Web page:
Access for All Guidance note 9: Customer Services

Customer services start before a person enters the building, and include provisions for car parking (see Design Note No 12 – Car parking), and use of outdoor facilities such as automatic telling machines (ATMs) and petrol stations. Access to and into the building also needs to be considered (see Design Notes No 1 – Approaches and entrances and No 11 – External environment).

  • Routes should be kept free of obstruction.
  • Points where assistance may be obtained should be clearly identified.
  • Overhead signs indicating produce location should have large lettering, be prominently located and well lit (see Design Note No 4 – Wayfinding and signs).
  • Wide checkouts should be provided, distributed along the whole length of the checkout line, be easily identified, have a minimum width of 1200mm and should be always available. The height of the conveyor should be not more than 850mm above floor level.
  • Facilities for disabled people should be clearly identified (see Design Note No 4 – Wayfinding and signs).
  • Customer areas should be accessible to all, including interview rooms where confidential discussions may need to be held.
  • Counters and desks should be no higher than 760mm with knee recess not less than 700mm high, 900mm wide, and 500mm deep
  • Communication with staff behind glazed panels should be possible for those with impaired hearing, by the use of an induction loop or infrared system (see Design Note No 7 – Entertainment and places of assembly).
  • There should be an unobstructed space in front of an ATM, at least 1500mm x 1500mm.
  • Controls should be a maximum height of 1250mm above floor level (lower if recessed) to ensure they can be reached and seen by people in wheelchairs.
  • Controls and their functions should be easily identifiable by colour contrast, together with raised letters, numbers or Braille.
  • If possible, the screen should be positioned so that it does not become
    unreadable in bright sunlight.

Consideration should be given to providing one or more such machines at a height and location such that a wheelchair user could operate them.

  • At least one should be accessible to wheelchair users.
  • Telephone receiver and coin or card slots should be not higher than 1250mm.
  • Where a shelf is provided, it should be at a height of about 750mm and should not obstruct access to the receiver.
  • Acoustic canopies and the like should not obstruct access for wheelchair users or partially sighted people.
  • Handsets incorporating an induction loop system should be provided for people with hearing difficulties, and appropriately signed.

Restaurants and bars should be designed to enable independent use by disabled people. Attention should be paid to providing sufficient circulation space and access to bars, self-service counters and seating areas.

  • Adequate circulation space between tables should be provided.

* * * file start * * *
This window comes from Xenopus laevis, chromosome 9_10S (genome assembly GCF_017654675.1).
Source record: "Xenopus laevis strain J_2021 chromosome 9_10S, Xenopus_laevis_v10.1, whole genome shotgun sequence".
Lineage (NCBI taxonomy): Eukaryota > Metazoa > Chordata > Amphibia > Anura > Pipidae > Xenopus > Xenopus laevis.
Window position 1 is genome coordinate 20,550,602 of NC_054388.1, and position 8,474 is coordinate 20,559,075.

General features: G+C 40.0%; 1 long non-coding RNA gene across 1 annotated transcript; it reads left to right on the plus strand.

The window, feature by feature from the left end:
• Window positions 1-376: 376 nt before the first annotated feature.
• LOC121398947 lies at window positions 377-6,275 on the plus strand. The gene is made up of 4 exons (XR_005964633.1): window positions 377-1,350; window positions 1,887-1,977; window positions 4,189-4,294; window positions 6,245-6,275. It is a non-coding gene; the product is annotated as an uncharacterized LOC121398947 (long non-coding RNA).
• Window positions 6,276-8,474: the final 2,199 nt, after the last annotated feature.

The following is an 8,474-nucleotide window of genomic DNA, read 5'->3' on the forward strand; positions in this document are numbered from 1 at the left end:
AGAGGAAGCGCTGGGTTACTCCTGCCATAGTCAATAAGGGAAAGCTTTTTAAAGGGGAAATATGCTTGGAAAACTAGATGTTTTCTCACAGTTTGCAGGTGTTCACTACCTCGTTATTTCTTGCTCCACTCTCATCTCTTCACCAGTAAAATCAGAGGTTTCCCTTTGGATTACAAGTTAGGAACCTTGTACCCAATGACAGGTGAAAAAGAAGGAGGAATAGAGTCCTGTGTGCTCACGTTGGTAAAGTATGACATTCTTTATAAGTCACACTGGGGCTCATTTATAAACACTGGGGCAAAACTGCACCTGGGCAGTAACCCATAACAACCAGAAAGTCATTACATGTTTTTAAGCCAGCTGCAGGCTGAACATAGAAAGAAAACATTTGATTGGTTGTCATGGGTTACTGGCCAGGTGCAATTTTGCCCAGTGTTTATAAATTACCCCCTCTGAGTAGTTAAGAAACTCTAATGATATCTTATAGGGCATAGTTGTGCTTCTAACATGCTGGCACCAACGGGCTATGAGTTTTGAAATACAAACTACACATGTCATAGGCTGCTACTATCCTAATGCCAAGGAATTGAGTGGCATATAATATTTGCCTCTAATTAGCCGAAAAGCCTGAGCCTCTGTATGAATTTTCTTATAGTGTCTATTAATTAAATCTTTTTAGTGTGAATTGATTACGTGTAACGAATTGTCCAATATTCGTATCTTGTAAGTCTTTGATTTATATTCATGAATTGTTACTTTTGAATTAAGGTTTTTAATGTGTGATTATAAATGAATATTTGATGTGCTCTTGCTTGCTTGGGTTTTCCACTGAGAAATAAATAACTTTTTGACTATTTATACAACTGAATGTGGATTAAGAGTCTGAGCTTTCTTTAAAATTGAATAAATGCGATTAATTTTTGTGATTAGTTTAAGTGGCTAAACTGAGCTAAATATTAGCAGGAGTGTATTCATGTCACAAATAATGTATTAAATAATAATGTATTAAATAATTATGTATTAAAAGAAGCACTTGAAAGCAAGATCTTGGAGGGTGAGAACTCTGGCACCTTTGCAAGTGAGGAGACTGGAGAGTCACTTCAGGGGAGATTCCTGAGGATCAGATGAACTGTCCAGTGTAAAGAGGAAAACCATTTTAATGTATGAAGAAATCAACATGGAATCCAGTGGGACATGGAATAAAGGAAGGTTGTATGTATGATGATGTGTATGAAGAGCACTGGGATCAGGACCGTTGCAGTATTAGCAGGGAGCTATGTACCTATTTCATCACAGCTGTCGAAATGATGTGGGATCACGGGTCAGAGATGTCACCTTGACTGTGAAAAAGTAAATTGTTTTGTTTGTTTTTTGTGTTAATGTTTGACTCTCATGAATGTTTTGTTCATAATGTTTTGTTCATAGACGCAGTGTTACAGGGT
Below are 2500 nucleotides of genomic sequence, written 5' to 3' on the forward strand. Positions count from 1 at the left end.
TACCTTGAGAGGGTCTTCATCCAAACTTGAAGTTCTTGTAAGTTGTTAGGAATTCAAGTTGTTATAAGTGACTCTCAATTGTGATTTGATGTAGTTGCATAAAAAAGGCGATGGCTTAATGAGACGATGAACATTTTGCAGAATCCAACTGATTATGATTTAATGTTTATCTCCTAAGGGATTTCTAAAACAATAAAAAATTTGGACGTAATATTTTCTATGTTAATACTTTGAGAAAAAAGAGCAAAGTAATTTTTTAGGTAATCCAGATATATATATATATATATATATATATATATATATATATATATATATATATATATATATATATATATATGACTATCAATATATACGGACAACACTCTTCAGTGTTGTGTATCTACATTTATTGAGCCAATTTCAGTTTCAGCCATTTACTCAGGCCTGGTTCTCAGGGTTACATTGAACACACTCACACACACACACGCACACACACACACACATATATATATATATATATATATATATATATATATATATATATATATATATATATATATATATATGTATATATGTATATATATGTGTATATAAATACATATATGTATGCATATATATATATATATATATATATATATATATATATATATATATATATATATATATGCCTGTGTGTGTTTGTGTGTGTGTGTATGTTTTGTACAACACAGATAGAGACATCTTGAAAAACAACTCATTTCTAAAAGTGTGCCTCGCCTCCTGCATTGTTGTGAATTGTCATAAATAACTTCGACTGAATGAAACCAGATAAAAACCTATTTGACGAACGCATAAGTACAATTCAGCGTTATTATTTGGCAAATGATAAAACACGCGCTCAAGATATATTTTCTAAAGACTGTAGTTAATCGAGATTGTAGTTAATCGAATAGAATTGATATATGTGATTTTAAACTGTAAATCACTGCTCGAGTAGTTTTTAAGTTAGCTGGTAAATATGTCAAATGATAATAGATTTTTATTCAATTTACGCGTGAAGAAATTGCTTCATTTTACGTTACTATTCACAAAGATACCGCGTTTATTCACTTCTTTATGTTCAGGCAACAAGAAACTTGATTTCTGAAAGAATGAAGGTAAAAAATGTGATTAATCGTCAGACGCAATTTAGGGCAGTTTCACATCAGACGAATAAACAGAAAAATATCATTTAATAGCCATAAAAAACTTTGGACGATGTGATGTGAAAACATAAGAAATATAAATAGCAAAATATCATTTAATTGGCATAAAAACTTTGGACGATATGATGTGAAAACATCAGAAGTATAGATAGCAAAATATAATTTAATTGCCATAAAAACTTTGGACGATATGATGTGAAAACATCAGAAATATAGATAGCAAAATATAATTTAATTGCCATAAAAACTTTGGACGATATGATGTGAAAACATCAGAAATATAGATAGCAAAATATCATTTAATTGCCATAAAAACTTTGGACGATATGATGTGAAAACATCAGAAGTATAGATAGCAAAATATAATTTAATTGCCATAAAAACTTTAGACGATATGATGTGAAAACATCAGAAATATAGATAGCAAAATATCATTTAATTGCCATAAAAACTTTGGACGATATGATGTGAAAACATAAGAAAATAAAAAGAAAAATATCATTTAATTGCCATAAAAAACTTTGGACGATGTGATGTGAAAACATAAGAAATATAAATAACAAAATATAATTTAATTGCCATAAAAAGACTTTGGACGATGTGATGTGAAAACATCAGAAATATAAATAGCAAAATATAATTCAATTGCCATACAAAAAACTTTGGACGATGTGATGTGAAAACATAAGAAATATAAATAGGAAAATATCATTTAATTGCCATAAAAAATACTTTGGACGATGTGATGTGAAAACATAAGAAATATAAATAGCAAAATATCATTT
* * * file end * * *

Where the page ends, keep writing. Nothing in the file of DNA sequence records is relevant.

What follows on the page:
• Service counters and bars should have a section at 750mm to 800mm above floor level that wheelchair users can comfortably use.
  • At least half of the seating should be accessible.
  • Fixed seating is not ideal but where it is used, spaces for wheelchairs should be left.
  • Spaces for wheelchairs should be integral with the seating plan so that those in wheelchairs do not obstruct circulation spaces or feel conspicuous.
  • There should be a clear height under tables of at least 700mm, and gaps between table legs should be at least 750mm, to accommodate a wheelchair.
  • Suitable access to the shop should be provided (see Design Note 1 –
    Approaches and entrances).
  • Access should not be blocked with displays or goods.
  • Where toilets are provided for customers, a unisex wheelchair accessible toilet should be provided. Its location should be clearly signed and unless locked only with a RADAR lock, it should be kept open whilst the filling station remains open (see Design Note 5 – Accessible toilets).


A system to enable disabled drivers to summon assistance should be installed. This might be with the Servicecall system and/or by the more basic means of sounding the horn or by flashing the car headlights.
Servicecall enables drivers who have the appropriate transmitter in their car to send an infrared beam to a receiver in the station kiosk, alerting the staff that assistance is required.
Information on the systems in operation should be clearly marked on or near the pumps. Where a system is installed, staff should be properly trained in its use. The equipment should not be switched off while the station is open to the public.

Visitor attractions should cater for both physically disabled people, and those with sensory impairments, so that they can enjoy them on the same terms as all visitors. Various relevant publications, including information on the National Accessible Scheme (NAS), can be obtained from VisitBritain.